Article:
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Heartland Outdoors

Study documents sturgeon behavior

Wed, November 15, 2017


photo credit:©Shedd Aquarium/U.S. Fish and Wildlife Service

CHICAGO – A newly published study of a threatened population of lake sturgeon (Acipenser fulvescens) revealed behavior patterns that could inform conservation policies to further protect the species. The study, led by Shedd Aquarium in partnership with U.S. Fish and Wildlife Service (Service), confirmed that wild, adult lake sturgeon are nocturnally active in the Great Lakes Basin. Published online in the Journal of Great Lakes Research, the study uses new techniques to investigate lake sturgeon life history.

The study focused on a rebounding population of lake sturgeon in the Niagara River. Shedd veterinarians and researchers, as well as scientists from the U.S. Fish and Wildlife Service, tagged adult fish with pop-up archival satellite tags (PSAT). These tags gathered data on the depth, temperature and acceleration of each fish.

“This was the first time our teams used PSAT, a technology generally deployed on marine animals and rarely, if ever, used in a freshwater ecosystem,” said Dr. Andy Kough, research biologist at Shedd Aquarium. “We learned much about what works and does not work using this tracking technology in a novel environment, and recovered some useful ecological data along the way.”

The study’s results suggest that adult lake sturgeon are more active between sunset and sunrise, and that fish activity was significantly associated with temperature and time of day. Understanding the timing and drivers of lake sturgeon’s behavior is fundamental ecological knowledge that describes how animals are interacting with their environment.

“Unfortunately, fish behaviors can result in negative interactions between animals and humans. For sturgeon, that can be quite literal, as they are susceptible to lethal collisions with ships,” said Dr. Phil Willink, senior research biologist at Shedd Aquarium. “However, if we know when fish are active, perhaps we can tailor strategies to protect them and help restore a once-thriving population to historic abundances.”

Lake sturgeon are the largest fish in the Great Lakes basin, having first appeared in the fossil record 136 million years ago. Once so abundant in local waters that they were caught and used as pig feed and fertilizer, sturgeon numbers have plummeted. Today, these ancient fish are listed as threatened or endangered by many states through most of their range, including Illinois, Indiana, Michigan, New York, Ohio, Pennsylvania and Ontario.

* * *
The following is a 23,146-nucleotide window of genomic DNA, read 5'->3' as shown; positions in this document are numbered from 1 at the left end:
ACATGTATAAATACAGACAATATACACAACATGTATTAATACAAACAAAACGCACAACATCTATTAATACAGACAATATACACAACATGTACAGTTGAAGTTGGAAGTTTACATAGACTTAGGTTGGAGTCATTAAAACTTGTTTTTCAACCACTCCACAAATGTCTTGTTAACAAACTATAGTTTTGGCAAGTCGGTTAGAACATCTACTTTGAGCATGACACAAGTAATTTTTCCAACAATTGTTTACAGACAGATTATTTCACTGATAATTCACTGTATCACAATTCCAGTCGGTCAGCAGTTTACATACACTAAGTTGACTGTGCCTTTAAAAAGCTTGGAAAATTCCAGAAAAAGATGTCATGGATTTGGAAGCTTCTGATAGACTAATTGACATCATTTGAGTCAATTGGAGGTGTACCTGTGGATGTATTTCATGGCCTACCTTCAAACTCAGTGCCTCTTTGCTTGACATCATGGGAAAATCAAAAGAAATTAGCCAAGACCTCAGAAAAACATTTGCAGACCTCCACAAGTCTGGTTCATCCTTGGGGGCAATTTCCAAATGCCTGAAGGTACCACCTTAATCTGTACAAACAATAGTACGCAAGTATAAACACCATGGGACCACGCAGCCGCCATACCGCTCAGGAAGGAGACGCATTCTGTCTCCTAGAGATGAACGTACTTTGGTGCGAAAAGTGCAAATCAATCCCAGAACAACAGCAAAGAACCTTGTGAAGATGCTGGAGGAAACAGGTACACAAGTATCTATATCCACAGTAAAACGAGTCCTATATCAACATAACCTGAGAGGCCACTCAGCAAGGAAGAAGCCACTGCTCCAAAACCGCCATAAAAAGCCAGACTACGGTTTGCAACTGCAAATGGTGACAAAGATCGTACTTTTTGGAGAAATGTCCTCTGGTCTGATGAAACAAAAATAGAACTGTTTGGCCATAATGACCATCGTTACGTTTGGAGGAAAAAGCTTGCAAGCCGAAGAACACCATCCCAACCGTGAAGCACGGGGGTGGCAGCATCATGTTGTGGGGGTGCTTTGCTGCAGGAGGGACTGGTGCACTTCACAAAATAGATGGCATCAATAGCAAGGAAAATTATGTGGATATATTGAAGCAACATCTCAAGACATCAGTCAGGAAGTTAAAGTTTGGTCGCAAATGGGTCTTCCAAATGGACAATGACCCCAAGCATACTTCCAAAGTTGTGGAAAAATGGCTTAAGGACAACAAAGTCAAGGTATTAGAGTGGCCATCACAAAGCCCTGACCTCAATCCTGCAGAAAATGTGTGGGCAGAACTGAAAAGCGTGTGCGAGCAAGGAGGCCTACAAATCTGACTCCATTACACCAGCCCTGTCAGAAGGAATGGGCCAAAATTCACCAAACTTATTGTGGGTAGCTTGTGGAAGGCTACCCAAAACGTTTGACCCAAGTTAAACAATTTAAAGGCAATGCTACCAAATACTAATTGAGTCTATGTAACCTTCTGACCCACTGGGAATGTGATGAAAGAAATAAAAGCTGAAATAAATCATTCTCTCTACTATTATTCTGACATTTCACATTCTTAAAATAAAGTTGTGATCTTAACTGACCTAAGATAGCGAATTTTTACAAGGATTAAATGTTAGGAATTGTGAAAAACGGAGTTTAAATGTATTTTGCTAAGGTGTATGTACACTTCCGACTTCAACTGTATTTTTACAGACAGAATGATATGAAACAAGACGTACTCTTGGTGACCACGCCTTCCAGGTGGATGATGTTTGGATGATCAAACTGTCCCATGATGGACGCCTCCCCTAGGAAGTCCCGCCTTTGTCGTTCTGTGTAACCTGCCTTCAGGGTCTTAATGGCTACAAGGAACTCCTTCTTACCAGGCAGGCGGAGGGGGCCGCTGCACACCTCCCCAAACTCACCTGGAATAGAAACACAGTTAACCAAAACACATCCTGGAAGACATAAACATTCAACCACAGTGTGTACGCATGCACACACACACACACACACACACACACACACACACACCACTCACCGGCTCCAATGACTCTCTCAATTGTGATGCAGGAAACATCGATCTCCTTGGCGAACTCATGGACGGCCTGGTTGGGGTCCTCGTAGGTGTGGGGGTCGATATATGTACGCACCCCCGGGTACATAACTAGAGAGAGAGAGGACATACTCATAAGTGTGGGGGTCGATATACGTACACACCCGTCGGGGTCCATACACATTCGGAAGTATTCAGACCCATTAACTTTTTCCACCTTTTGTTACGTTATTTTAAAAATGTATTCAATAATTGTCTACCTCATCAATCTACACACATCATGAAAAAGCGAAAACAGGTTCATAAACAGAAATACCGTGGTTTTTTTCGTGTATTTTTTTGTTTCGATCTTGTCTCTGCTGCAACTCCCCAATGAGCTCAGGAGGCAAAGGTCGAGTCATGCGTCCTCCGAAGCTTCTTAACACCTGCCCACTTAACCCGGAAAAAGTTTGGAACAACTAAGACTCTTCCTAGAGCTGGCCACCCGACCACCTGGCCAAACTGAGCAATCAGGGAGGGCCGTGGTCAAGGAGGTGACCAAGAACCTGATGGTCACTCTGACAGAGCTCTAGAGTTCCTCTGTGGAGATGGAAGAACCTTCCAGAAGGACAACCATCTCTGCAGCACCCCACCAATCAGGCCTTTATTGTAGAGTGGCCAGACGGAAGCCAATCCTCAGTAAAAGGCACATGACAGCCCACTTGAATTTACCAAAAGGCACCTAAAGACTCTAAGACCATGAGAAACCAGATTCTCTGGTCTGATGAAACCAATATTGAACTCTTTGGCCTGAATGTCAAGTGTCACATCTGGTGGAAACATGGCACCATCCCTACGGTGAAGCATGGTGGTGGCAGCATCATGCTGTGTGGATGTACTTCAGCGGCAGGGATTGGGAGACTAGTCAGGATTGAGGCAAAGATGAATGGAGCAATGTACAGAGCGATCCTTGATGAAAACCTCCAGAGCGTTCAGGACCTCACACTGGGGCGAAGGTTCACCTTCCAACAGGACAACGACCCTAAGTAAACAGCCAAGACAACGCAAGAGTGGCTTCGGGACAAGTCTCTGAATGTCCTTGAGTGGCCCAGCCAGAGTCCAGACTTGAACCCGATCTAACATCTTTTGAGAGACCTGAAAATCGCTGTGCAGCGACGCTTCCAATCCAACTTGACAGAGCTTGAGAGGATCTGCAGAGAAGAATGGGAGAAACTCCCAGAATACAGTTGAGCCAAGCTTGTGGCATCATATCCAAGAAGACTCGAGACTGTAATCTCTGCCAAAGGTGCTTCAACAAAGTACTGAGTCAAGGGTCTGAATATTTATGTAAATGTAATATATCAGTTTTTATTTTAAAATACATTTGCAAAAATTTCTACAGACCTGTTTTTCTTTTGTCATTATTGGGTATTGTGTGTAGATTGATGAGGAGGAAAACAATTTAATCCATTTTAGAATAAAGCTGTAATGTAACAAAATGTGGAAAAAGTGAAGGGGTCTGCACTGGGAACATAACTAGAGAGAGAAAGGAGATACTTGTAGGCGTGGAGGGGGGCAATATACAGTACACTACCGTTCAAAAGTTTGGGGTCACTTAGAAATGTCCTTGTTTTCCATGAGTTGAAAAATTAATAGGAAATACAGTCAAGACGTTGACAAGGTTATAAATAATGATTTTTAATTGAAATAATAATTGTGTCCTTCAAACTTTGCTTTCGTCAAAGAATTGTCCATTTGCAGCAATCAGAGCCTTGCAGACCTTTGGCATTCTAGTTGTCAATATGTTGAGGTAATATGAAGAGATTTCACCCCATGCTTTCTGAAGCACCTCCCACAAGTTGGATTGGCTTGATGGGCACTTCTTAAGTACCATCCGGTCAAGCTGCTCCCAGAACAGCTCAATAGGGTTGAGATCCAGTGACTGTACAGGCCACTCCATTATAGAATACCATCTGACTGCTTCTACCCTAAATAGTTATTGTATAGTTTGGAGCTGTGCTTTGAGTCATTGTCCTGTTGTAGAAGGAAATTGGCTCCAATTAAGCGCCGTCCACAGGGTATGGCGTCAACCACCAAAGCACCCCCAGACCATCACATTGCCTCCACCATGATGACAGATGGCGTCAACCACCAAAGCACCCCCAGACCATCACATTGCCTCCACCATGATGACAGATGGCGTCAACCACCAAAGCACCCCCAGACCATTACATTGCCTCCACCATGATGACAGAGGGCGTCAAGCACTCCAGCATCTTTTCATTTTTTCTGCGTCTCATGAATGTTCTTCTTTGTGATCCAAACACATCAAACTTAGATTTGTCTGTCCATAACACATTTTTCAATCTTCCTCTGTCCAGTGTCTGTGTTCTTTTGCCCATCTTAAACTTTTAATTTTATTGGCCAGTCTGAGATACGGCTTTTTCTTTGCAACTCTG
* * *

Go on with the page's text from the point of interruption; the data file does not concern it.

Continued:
“Lake sturgeon live in the waters in our own backyard, yet there are still so many questions about what is happening with the fish beneath the surface,” said Greg Jacobs, former fish biologist with the Service who designed the study. “As human impacts on the natural world continue to increase, it is important to take advantage of new technology to better understand how we are affecting the environment and the animals we share it with.”

Indeed, biologists with the Service’s Lower Great Lakes Fish and Wildlife Conservation Office and the Northeast Fishery Center continue to monitor and evaluate lake sturgeon movements and spawning behavior in the Niagara River, Lake Erie and Lake Ontario.

Shedd connects people to the Great Lakes and conservation issues through exhibits such as At Home on the Great Lakes. The exhibit features 60 non-native and native species including a sturgeon touch pool experience. As guests touch a swimming sturgeon and see an iconic Great Lakes fish species first-hand, Shedd seeks to spark compassion, curiosity and conservation for the aquatic animal world.

For more information about Shedd’s Great Lakes conservation initiative, visit www.sheddaquarium.org/GreatLakes. For more information about the U.S. Fish and Wildlife Service’s work in the lower Great Lakes, visit http://www.fws.gov/northeast/lowergreatlakes.

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